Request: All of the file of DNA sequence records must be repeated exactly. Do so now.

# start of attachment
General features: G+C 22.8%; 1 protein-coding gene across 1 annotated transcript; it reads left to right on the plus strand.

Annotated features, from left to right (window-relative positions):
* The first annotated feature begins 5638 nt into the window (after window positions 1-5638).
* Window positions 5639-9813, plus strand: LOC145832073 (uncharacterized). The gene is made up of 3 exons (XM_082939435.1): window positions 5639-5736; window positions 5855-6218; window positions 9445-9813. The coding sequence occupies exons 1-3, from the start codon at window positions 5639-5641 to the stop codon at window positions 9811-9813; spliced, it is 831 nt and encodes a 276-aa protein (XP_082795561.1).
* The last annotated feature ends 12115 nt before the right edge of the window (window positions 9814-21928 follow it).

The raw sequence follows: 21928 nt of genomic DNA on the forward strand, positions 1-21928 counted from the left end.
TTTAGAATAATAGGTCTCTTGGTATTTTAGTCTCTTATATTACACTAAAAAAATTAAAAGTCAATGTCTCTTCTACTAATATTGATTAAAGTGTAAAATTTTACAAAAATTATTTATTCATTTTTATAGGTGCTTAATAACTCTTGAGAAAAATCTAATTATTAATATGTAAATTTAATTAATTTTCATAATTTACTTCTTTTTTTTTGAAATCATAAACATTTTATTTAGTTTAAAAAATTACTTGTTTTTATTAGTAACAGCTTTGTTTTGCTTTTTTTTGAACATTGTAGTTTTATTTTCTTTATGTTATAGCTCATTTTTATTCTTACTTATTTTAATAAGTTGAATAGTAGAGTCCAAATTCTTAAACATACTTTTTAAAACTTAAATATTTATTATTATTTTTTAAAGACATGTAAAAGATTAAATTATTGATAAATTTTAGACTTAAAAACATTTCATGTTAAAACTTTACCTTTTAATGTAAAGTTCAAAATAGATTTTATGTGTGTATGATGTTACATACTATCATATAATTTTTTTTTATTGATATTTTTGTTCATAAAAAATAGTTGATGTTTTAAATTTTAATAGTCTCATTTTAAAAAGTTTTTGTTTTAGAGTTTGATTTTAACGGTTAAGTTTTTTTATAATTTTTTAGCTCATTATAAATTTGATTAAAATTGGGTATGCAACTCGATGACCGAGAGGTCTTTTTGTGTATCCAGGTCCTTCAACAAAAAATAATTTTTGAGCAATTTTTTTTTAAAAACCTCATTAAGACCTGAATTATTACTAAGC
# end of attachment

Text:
General features: G+C 22.8%; 1 protein-coding gene across 1 annotated transcript; it reads left to right on the plus strand.

Annotated features, from left to right (window-relative positions):
* The first annotated feature begins 5638 nt into the window (after window positions 1-5638).
* Window positions 5639-9813, plus strand: LOC145832073 (uncharacterized). The gene is made up of 3 exons (XM_082939435.1): window positions 5639-5736; window positions 5855-6218; window positions 9445-9813. The coding sequence occupies exons 1-3, from the start codon at window positions 5639-5641 to the stop codon at window positions 9811-9813; spliced, it is 831 nt and encodes a 276-aa protein (XP_082795561.1).
* The last annotated feature ends 12115 nt before the right edge of the window (window positions 9814-21928 follow it).

The raw sequence follows: 21928 nt of genomic DNA on the forward strand, positions 1-21928 counted from the left end.
TTTAGAATAATAGGTCTCTTGGTATTTTAGTCTCTTATATTACACTAAAAAAATTAAAAGTCAATGTCTCTTCTACTAATATTGATTAAAGTGTAAAATTTTACAAAAATTATTTATTCATTTTTATAGGTGCTTAATAACTCTTGAGAAAAATCTAATTATTAATATGTAAATTTAATTAATTTTCATAATTTACTTCTTTTTTTTTGAAATCATAAACATTTTATTTAGTTTAAAAAATTACTTGTTTTTATTAGTAACAGCTTTGTTTTGCTTTTTTTTGAACATTGTAGTTTTATTTTCTTTATGTTATAGCTCATTTTTATTCTTACTTATTTTAATAAGTTGAATAGTAGAGTCCAAATTCTTAAACATACTTTTTAAAACTTAAATATTTATTATTATTTTTTAAAGACATGTAAAAGATTAAATTATTGATAAATTTTAGACTTAAAAACATTTCATGTTAAAACTTTACCTTTTAATGTAAAGTTCAAAATAGATTTTATGTGTGTATGATGTTACATACTATCATATAATTTTTTTTTATTGATATTTTTGTTCATAAAAAATAGTTGATGTTTTAAATTTTAATAGTCTCATTTTAAAAAGTTTTTGTTTTAGAGTTTGATTTTAACGGTTAAGTTTTTTTATAATTTTTTAGCTCATTATAAATTTGATTAAAATTGGGTATGCAACTCGATGACCGAGAGGTCTTTTTGTGTATCCAGGTCCTTCAACAAAAAATAATTTTTGAGCAATTTTTTTTTAAAAACCTCATTAAGACCTGAATTATTACTAAGC